Monday, 24 November 2014

Wildlife Wanderings - Bramblefields LNR 22/11/14

Despite the threat of rain our monthly wander was a wonderful success, with 12 of us gathering at Bramblefields Local Nature Reserve, hoping to spot the arrival of redwings and fieldfares.  Both are types of thrush that make a winter migration from Scandanavia down to us here in the South East, in search of food to keep them going through the winter.

Whilst we saw a fair few blackbirds and wood pigeons and a couple of spritely squirrels, we didn't manage to see any of the migratory thrushes.  But we did have a fungal extravaganza.

Photo Credit: Oscar Gillespie

Whilst at first we only came across a typical brown jobby, of a mushroom, that we didnt manage to illuminate with a name using the field guide.

Photo Credit: Oscar Gillespie

Then one of our party managed to get her eye in and suddenly we found alsorts of fantastic mushrooms and slimemoulds.  Another couple of the troupe helped us to attach some names to the specimens. We found Sulphur tuft and these amazing Candlesnuff fungus (below) coming up out of the ground and out of rotting twigs.

Candlesnuff fungus - Photo Credit: Graihagh Jackson

We found some growing on the climbing frames, which we observed with gruesome curiosity through a hand lens and then we found, to my GREAT excitement, a pair of earthstar fungus.  Something I had regularly recognised in field guides but never seen in the flesh.

Earthstar (possible collared) - Photo Credit: Graihagh Jackson
But there were more grotesque sights to be found as we stumbled upon, what we could only describe as Giant's snot (not a name that centuries of naturalists had put in the field guide).  This gelatinous goo was some kind of slime mould or fungal body, but we are not quite sure what.  If you know what it is, please do get in touch.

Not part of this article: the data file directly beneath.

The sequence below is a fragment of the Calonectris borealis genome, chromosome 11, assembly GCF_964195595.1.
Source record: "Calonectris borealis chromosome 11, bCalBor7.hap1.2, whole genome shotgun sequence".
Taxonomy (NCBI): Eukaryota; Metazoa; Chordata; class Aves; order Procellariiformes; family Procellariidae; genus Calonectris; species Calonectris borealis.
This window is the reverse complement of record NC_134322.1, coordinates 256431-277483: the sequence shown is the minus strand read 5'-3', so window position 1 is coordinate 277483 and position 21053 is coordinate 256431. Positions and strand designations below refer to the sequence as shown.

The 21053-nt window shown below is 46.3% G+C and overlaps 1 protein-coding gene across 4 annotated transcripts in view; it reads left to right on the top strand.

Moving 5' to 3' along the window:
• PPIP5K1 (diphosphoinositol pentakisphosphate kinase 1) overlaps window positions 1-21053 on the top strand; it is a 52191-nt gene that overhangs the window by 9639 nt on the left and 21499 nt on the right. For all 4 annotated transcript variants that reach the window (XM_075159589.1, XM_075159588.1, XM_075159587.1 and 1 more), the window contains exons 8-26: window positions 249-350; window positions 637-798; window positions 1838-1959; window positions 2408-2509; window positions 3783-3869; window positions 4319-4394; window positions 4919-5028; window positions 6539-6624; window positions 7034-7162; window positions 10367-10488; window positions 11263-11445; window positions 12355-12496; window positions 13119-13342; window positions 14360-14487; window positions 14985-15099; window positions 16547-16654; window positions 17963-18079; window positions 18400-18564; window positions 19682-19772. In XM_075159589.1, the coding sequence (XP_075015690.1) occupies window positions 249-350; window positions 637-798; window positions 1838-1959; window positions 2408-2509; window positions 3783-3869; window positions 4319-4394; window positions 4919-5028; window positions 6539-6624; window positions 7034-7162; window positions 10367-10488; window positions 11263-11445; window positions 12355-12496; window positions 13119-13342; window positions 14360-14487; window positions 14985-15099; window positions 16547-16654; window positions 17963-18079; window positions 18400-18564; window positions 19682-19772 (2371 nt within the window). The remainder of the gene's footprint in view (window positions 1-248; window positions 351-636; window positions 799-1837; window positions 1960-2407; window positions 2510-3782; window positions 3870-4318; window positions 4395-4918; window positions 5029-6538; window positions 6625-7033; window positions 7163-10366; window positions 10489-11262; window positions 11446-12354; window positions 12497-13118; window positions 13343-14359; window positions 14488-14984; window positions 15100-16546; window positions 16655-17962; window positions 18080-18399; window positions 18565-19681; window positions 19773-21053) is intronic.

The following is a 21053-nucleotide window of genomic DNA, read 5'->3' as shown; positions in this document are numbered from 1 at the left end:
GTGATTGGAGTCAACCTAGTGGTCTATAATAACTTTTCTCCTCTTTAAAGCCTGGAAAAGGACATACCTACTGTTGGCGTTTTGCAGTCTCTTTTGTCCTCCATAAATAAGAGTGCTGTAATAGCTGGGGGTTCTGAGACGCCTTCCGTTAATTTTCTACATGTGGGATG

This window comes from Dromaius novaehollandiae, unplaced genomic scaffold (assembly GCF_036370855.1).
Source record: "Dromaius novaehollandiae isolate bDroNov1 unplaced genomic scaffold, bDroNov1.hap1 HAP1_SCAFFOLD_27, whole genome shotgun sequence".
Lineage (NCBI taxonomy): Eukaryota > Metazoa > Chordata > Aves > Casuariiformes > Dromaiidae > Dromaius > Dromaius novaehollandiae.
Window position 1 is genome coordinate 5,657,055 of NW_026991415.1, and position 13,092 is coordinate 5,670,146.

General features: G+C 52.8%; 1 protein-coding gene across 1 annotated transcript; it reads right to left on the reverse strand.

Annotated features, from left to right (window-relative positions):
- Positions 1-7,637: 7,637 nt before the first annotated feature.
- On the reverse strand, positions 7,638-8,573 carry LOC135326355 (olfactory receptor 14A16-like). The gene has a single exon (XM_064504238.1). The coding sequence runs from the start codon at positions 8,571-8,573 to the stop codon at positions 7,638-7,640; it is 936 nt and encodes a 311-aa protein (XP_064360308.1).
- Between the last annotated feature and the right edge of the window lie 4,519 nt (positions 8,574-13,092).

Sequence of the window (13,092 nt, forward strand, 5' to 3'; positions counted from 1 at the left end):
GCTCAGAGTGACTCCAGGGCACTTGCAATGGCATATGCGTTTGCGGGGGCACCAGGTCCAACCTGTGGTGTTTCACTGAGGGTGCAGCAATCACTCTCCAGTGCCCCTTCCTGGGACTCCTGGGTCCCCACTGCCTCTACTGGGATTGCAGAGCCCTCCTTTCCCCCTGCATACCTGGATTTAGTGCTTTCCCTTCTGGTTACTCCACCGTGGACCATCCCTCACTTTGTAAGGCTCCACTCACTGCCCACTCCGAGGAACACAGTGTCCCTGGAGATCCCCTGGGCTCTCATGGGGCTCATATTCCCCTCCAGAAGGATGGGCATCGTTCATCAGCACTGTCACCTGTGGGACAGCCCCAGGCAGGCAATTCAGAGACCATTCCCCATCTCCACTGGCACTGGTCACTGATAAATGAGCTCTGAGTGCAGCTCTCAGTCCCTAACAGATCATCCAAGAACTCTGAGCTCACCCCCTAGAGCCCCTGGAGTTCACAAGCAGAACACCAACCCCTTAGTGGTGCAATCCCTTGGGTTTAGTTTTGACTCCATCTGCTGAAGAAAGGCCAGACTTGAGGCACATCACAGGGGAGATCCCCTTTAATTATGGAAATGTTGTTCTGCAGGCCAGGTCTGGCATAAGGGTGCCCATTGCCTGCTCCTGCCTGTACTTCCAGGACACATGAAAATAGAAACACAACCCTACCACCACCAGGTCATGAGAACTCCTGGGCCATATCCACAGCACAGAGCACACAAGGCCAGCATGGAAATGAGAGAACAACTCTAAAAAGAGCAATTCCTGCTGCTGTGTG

[Giant's snot] - Photo Credit: Graihagh Jackson

And for the grand finale, a treacherous end succumb this bird, when a Sparrowhawk captured it, brought it to the ground and plucked off its feathers.  A ring of feathers like this (below) is a distinguishable sign of a Sparrowhawk kill.  We discussed whether this was wood pigeon, a more common prey for the Sparrowhawk, or some kind of partridge or pheasant, due to some of the feathers being more like that of a fowl bird.

Sparrowhawk feeding evidence - Photo Credit: Graihagh Jackson.

All in all a rather gory, yet fascinating, ramble through Bramblefields nature reserve.


Wildlife wanderings is a friendly and informal gathering of local people who would like to get to know their green spaces better. We meet once a month at a local nature reserve, park or urban wildlife site and share our knowledge as we investigate signs of wildlife and the changing seasons.  All are welcome.  Simply keep an eye on the Transition events page and the newsletter for up and coming events.

Big Thank You to Oscar Gillespie and Graihagh Jackson ( for the photos.

1 comment:

  1. So it turns out the Giant's Snot, is in fact.... at type of Exidia spp. Not quite sure which one, maybe Exidia thuretiana or Exidia nucleata But it is certainly a jelly fungus - wahoo.